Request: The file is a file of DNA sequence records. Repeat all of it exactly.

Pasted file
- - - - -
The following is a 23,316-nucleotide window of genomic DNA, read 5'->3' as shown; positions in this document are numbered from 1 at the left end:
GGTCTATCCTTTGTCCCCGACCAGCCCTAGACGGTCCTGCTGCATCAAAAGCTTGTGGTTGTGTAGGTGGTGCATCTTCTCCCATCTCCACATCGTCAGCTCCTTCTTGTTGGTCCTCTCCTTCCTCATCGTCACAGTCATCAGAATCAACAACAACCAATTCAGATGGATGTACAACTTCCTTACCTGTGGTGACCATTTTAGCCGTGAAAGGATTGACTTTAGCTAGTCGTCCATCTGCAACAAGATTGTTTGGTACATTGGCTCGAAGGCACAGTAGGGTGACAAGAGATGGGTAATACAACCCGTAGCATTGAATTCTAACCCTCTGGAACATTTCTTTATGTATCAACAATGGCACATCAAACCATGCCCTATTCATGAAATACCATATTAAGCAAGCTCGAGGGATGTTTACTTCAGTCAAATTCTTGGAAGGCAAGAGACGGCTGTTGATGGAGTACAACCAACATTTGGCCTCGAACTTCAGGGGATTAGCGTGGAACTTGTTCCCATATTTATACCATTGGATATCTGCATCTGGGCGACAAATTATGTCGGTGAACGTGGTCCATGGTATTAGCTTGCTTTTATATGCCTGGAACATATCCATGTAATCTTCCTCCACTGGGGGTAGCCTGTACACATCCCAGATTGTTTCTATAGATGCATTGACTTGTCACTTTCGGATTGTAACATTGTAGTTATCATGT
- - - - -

The following is a 23,316-nucleotide window of genomic DNA, read 5'->3' as shown; positions in this document are numbered from 1 at the left end:
GGTCTATCCTTTGTCCCCGACCAGCCCTAGACGGTCCTGCTGCATCAAAAGCTTGTGGTTGTGTAGGTGGTGCATCTTCTCCCATCTCCACATCGTCAGCTCCTTCTTGTTGGTCCTCTCCTTCCTCATCGTCACAGTCATCAGAATCAACAACAACCAATTCAGATGGATGTACAACTTCCTTACCTGTGGTGACCATTTTAGCCGTGAAAGGATTGACTTTAGCTAGTCGTCCATCTGCAACAAGATTGTTTGGTACATTGGCTCGAAGGCACAGTAGGGTGACAAGAGATGGGTAATACAACCCGTAGCATTGAATTCTAACCCTCTGGAACATTTCTTTATGTATCAACAATGGCACATCAAACCATGCCCTATTCATGAAATACCATATTAAGCAAGCTCGAGGGATGTTTACTTCAGTCAAATTCTTGGAAGGCAAGAGACGGCTGTTGATGGAGTACAACCAACATTTGGCCTCGAACTTCAGGGGATTAGCGTGGAACTTGTTCCCATATTTATACCATTGGATATCTGCATCTGGGCGACAAATTATGTCGGTGAACGTGGTCCATGGTATTAGCTTGCTTTTATATGCCTGGAACATATCCATGTAATCTTCCTCCACTGGGGGTAGCCTGTACACATCCCAGATTGTTTCTATAGATGCATTGACTTGTCACTTTCGGATTGTAACATTGTAGTTATCATGT